Buffett Bashes Gold Again—Here’s Why He’s Wrong

In his new letter to shareholders, Warren Buffett shows once again that undeniably great success does not equate to infallibility. His enormous accumulation of experience and manifest ability at what his brand of investing doesn’t make him the best source of guidance on other matters.


Who am I to criticize a man who’s made 1,000 times as much as I have on the markets?


I am, like you, a thinking person who can—and must—make my own judgments. Blindly following even the greatest leaders only works until they get something critical wrong.


Buffett’s critical mistake is his stubborn refusal to see gold as anything but the barbarous relic mainstream thinkers of his generation have made it out to be.


Specifically, Buffett wrote:


"Those who regularly preach doom because of government budget deficits (as I regularly did myself for many years) might note that our country’s national debt has increased roughly 400-fold during the last of my 77-year periods.

"That’s 40,000%! Suppose you had foreseen this increase and panicked at the prospect of runaway deficits and a worthless currency. To ‘protect’ yourself, you might have eschewed stocks and opted instead to buy [3.25] ounces of gold with your $114.75 [Buffet’s first investment 77 years ago].

"And what would that supposed protection have delivered? You would now have an asset worth about $4,200, less than 1% of what would have been realized from a simple unmanaged investment in American business. The magical metal was no match for the American mettle. [$114.75 would have grown to $606,811 if invested in a no-fee index fund tracking the S&P 500.]"

Now, I’m not here to preach doom, but I would argue that this comparison is deeply flawed and misleading.


The main reason Buffett is wrong is that history shows that all great powers fade away in due course, and all attempts to use unlimited supplies of worthless things as money have ended in failure.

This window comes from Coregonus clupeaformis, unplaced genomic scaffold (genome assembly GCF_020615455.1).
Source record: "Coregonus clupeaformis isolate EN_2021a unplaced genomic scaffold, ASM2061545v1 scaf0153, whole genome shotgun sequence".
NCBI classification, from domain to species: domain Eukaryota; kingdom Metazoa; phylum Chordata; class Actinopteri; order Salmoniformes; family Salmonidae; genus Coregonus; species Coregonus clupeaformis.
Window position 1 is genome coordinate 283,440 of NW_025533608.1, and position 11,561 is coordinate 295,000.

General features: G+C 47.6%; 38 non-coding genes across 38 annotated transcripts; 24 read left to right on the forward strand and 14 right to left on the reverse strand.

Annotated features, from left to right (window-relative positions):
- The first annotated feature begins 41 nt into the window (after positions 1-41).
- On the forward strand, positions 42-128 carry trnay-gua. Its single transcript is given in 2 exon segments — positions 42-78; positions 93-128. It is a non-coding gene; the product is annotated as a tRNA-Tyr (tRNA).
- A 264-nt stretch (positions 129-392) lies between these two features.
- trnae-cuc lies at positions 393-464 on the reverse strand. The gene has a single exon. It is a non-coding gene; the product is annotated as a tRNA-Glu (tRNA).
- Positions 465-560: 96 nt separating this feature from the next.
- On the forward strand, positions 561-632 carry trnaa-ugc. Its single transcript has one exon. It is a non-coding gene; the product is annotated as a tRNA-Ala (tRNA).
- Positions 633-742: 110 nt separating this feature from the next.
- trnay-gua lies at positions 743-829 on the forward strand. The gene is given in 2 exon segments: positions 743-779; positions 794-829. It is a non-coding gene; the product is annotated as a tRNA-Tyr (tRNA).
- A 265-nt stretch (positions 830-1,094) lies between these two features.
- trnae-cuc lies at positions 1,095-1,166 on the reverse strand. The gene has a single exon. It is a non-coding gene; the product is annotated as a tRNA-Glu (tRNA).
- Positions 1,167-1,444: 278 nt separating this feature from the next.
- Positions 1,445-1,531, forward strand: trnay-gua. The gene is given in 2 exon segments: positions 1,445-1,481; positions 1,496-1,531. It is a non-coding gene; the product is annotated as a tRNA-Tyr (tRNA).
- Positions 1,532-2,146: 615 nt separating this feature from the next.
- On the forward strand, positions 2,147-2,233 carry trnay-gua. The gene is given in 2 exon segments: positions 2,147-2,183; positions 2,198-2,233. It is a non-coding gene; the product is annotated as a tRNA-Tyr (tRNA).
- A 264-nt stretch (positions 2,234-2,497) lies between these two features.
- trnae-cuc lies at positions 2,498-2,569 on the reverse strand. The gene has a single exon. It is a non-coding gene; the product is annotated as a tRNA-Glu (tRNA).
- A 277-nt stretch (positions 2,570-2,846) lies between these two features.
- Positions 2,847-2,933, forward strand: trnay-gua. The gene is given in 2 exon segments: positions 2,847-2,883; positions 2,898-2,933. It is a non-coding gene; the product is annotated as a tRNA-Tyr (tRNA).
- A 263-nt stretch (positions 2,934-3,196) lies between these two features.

All good things come to an end—as will the hegemony of the US dollar. This is a trend gathering visible speed on the global stage today.


That doesn’t mean doom is around the corner. It does mean that preserving some of one’s wealth in physical assets to which there is no counterparty risk is a prudent thing to do. When the brown stuff hits the fan and gold and silver may be the only form of money people around the world will accept, it will be too late.


I’m talking about insurance—a concept Buffett should understand well.


In this context, dismissing gold because other investments might have returned more seems like willfully turning a blind eye to gold’s main use and value.


Even if we look at gold as an investment, it’s not a valid comparison because:


  1. Gold was price-controlled for 30 of the 77 years Buffett writes about.
  2. There was no “no-fee index fund tracking the S&P 500” 77 years ago. I believe the first S&P 500 index fund (with a fee) was set up in 1976.
  3. The Fed intervenes to prop stocks up, but not gold. (And beware because the Fed's interventions can't last forever.)


Buffett might fire back with a “So what?” Why should anyone care about why gold underperformed the S&P 500 more than the fact that it did?


Well, my first point about gold as insurance against calamity remains the main answer.


But I’d also say that gold is a form—the world’s oldest form—of money. The correct comparison here is not to the S&P 500, but to cash. And we all know how well gold has done against the world’s various fiat currencies since prices were freed in 1971.


Further, it’s not necessary for the there to be a financial apocalypse to make money on speculating on gold… stocks.


This is a very different thing from putting savings in precious metals against a rainy day. Stashing precious metals has, in fact, saved the day for my family when we desperately needed it.


Speculation—largely on gold and silver stocks—has transformed my life from one of constant penniless struggle to… one of far greater comfort and real net worth. This is what I learned to do from mentors like Rick Rule and Doug Casey. It was Doug who got me started as a speculator 15 years ago.


I can’t calculate the gain as a percentage, as there was no single starting investment. And I haven’t been at it 77 years. But I’ve done well—and I hope to beat Buffett’s record by the time I’m his age.


I do understand that it's hard for a man who's seen something work for decades to believe—or even conceive—that the rules of the game are going to change radically soon.


I also get that “doom” has been a no-show for many years. That doesn't mean things will never change.


Change is, indeed, the only constant in history.


Caveat emptor,